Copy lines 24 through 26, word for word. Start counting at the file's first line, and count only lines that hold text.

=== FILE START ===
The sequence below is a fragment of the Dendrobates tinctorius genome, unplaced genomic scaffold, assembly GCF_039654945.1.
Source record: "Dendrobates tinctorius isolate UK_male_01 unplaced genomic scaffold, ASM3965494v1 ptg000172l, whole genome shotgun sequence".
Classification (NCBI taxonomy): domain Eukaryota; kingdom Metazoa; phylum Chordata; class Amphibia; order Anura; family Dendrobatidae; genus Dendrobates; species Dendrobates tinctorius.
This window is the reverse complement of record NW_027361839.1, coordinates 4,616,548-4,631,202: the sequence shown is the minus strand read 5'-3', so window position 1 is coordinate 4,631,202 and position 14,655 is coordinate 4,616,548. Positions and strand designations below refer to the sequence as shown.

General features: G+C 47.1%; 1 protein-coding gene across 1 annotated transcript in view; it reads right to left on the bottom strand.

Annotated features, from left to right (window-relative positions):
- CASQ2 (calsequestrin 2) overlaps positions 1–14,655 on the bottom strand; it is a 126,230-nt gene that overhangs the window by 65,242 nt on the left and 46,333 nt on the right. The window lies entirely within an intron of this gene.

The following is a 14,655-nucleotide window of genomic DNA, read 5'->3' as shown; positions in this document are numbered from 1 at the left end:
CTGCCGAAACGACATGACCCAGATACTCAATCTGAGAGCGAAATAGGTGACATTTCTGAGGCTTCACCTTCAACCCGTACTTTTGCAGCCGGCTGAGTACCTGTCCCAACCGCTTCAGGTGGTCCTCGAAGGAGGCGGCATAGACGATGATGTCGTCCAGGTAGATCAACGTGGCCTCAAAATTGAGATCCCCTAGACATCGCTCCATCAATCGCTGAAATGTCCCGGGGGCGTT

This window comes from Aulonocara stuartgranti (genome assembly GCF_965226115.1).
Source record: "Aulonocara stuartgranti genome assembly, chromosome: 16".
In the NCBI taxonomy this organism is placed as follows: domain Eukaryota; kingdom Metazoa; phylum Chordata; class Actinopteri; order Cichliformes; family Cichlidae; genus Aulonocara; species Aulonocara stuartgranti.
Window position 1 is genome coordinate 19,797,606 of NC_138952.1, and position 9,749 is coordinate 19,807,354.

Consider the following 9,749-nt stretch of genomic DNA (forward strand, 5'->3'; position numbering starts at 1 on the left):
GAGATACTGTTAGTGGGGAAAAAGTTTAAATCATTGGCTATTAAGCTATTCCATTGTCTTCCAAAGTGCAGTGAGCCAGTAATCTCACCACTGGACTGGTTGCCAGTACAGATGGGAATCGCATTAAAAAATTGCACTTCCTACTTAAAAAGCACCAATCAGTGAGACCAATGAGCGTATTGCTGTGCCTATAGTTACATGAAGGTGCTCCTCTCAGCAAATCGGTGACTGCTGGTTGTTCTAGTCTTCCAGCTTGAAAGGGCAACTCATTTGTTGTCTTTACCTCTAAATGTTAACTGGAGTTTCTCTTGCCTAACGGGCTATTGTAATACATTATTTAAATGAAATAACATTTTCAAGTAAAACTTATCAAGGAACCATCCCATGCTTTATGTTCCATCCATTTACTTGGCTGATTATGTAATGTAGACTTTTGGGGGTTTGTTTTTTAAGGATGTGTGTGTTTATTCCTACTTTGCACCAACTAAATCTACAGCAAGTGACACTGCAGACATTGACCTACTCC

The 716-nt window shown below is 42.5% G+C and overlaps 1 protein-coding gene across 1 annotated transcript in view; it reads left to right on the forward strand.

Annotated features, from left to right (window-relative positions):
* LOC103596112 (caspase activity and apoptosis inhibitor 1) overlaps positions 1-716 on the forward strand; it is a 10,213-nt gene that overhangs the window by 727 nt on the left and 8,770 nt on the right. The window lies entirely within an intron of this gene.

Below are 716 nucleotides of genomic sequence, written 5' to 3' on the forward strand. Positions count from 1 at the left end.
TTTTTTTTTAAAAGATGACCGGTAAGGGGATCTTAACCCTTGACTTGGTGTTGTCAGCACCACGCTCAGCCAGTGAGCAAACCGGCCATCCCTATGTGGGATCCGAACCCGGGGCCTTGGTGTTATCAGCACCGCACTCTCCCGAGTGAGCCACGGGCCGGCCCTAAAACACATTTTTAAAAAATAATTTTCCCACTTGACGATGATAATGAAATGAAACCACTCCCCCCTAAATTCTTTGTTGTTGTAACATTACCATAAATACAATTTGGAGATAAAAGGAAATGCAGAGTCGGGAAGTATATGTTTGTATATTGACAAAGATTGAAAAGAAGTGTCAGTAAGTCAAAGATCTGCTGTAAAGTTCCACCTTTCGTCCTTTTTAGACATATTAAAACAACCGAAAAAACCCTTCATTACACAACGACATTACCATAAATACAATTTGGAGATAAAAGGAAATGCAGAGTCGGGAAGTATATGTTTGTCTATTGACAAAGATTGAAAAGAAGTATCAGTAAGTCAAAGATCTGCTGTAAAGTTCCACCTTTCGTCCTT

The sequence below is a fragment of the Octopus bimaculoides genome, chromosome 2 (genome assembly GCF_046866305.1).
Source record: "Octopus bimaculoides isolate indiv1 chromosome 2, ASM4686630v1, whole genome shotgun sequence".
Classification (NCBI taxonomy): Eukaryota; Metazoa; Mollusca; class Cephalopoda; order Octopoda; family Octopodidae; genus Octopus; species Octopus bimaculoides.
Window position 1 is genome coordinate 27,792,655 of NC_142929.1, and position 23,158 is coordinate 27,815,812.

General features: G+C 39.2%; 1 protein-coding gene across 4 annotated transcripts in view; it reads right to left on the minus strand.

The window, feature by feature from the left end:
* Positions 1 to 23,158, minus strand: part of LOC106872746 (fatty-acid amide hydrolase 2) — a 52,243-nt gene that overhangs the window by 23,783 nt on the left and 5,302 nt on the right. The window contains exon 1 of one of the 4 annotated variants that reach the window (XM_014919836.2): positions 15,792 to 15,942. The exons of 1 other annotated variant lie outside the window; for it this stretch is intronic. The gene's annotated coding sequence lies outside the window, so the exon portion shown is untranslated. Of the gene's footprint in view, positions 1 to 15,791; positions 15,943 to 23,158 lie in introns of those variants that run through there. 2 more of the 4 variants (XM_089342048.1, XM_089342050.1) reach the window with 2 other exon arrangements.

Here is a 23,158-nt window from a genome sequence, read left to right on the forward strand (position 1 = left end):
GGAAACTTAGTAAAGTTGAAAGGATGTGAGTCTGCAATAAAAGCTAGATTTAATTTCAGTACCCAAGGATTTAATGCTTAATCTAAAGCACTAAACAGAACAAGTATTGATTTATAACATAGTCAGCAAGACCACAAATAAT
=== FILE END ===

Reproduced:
Window position 1 is genome coordinate 27,792,655 of NC_142929.1, and position 23,158 is coordinate 27,815,812.

General features: G+C 39.2%; 1 protein-coding gene across 4 annotated transcripts in view; it reads right to left on the minus strand.

The window, feature by feature from the left end: